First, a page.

Tokyo Quartet with Markus Groh @ Music Toronto reviewed by Stanley Fefferman

Thursday, September 15, 2011. Walter Hall, Toronto.

Thanks to Music Toronto, the superb Tokyo Quartet has for many years been a  twice-a-season highlight. This evening they brought their perfect ensemble, natural sense of flow, uncanny intonational accuracy and hair-trigger responsiveness to Debussy’s unique String Quartet in G min. Op.10.

The first movement, with its prominent motto theme that recurs throughout the piece in different guises, is wrapped in a typically Debussyan modal harmony, giving the whole movement a touch of the shimmering antique flavour that becomes the composer’s signature in Prelude à l’après-midi d’un faun. Here, and in the elegantly ‘pizzicated’ rhythms of the second movement, we also hear the romantic dramatics of Borodin blending with the new French enchantment.

Kazuhide Isomura’s solo viola in the Trio of the the Andantino is a spellbinder, telling a story “in all but words,” about ‘changes’; and Clive Greensmith’s slow cello narrative that opens the final movement is strangely full of suppressed laughter, perhaps giving expression to Debussy’s pleasure in his reaction against the Viennese classics.

Fortunately for our audience, the Tokyo have no problem with the Viennese classics, and gave us Brahms’ Quintet in F min. for piano and strings, Op. 34. (1862-65). An earlier incarnation of the Tokyo with Peter Oundjian on violin recorded the work with Barry Douglas on piano. This evening Markus Groh sat at the keyboard and gave the impression of totally blending with the ensemble.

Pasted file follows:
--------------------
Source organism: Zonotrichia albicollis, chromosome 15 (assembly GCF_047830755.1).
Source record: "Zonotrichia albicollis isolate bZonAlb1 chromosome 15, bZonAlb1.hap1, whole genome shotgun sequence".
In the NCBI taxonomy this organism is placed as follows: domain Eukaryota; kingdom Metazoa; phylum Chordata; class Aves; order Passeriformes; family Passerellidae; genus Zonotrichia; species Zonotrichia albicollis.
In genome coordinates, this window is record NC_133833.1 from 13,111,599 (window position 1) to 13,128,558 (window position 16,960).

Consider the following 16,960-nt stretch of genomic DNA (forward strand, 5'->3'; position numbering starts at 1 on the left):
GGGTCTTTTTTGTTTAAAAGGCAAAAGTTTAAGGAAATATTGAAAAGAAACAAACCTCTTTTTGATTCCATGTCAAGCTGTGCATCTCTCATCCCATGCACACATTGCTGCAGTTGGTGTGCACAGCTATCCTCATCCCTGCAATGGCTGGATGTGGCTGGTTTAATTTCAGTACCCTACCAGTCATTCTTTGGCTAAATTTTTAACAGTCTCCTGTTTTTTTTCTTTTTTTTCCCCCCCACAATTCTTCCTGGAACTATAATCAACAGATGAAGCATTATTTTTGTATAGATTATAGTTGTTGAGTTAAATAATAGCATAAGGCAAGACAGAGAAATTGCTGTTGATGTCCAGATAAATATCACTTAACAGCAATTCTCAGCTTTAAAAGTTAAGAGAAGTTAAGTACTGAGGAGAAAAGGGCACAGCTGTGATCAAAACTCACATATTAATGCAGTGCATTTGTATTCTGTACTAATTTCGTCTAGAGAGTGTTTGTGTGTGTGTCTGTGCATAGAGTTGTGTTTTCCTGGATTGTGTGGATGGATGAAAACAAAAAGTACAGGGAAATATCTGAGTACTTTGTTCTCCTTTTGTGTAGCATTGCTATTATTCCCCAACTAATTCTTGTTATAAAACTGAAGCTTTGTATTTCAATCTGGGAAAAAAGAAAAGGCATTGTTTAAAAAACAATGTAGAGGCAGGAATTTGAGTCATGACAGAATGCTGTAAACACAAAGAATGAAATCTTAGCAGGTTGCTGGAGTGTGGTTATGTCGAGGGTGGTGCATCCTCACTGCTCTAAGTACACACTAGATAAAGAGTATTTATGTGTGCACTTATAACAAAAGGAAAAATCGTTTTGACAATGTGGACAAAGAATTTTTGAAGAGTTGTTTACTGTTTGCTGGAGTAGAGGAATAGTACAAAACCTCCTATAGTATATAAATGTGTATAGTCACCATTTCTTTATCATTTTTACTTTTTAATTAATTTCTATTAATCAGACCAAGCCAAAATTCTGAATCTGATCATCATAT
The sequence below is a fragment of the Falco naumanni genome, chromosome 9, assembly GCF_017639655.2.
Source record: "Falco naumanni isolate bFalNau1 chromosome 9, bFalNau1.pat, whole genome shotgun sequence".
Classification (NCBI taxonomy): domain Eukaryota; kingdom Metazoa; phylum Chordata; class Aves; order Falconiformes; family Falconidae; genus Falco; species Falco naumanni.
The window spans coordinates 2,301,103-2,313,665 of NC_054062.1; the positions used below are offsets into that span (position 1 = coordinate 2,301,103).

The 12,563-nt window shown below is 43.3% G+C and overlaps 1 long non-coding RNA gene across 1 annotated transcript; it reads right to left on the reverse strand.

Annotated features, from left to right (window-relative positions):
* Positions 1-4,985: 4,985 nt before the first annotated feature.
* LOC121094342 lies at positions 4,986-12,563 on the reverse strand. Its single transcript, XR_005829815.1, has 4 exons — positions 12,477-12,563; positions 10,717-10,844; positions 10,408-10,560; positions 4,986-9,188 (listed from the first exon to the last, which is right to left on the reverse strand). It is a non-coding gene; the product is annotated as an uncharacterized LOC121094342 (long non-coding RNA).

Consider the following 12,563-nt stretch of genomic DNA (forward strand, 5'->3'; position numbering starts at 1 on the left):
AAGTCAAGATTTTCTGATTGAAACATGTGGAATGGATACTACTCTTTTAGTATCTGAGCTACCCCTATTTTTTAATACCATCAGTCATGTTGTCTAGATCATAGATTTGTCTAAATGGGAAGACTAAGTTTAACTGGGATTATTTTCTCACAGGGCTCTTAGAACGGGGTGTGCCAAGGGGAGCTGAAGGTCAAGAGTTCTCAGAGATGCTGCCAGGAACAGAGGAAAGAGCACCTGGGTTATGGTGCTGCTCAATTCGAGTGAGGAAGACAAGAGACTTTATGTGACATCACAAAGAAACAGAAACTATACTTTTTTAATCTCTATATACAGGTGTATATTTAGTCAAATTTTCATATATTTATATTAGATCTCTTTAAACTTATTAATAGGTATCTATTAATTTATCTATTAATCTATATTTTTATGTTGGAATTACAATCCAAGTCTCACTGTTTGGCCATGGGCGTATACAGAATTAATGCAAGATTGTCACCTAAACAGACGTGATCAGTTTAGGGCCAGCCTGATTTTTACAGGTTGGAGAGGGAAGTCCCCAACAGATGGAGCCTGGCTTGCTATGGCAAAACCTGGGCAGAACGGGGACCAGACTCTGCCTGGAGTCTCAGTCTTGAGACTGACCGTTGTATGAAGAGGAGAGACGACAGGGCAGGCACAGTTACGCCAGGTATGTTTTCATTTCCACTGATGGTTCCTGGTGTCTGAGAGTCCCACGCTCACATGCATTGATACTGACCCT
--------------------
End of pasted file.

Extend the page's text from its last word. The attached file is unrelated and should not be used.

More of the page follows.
The noble, Schubertian opening theme of this dark and mighty work interweaves lines of limpid grace with rhythmic tumult that pulses with contrapuntal cross-rhythms. By turns vehement and plaintive the piece develops a long narrative ornamented by a lyricism in the piano that is touchingly Chopinesque. The Scherzo is a muscular welter of undercurrents that develop an almost maniacal power. The Finale has traces of Brahmsian Tzigane dance energy, but here it is cooled, stilled, and saddened.

Jeffrey Ryan’s String Quartet No. 4, Inspirare (2011) was given it’s world première by the Tokyo Quartet. Conceived as a study of varieties of emotional breath patterns, the work begins with a keening. cantorial lament in the viola that takes flight into a region of strange harmonies where it rises and sinks in spiralling glissandos like avian flocks and insectiodal swarms: they speak to me of elemental air if not exactly of breathing. The middle part of this 16 minute work drowses a bit, then rouses itself  with great energy, jetting ‘tutti’ to a climax that dissolves into the voice of the opening viola, then tapers off into space.

Clearly, this is a work that touches the imagination, though the variety of emotional experience it offers is less clear to me. It augurs well that Inspirare has been adopted into the repetoire of the Tokyo Quartet’s current tour.

Comments are welcome HERE.

You can listen to Tokyo Quartet play the first movement of the Debussy HERE.

You can listen to the Jerusalem Quartet play the first movement of the Brahms HERE.

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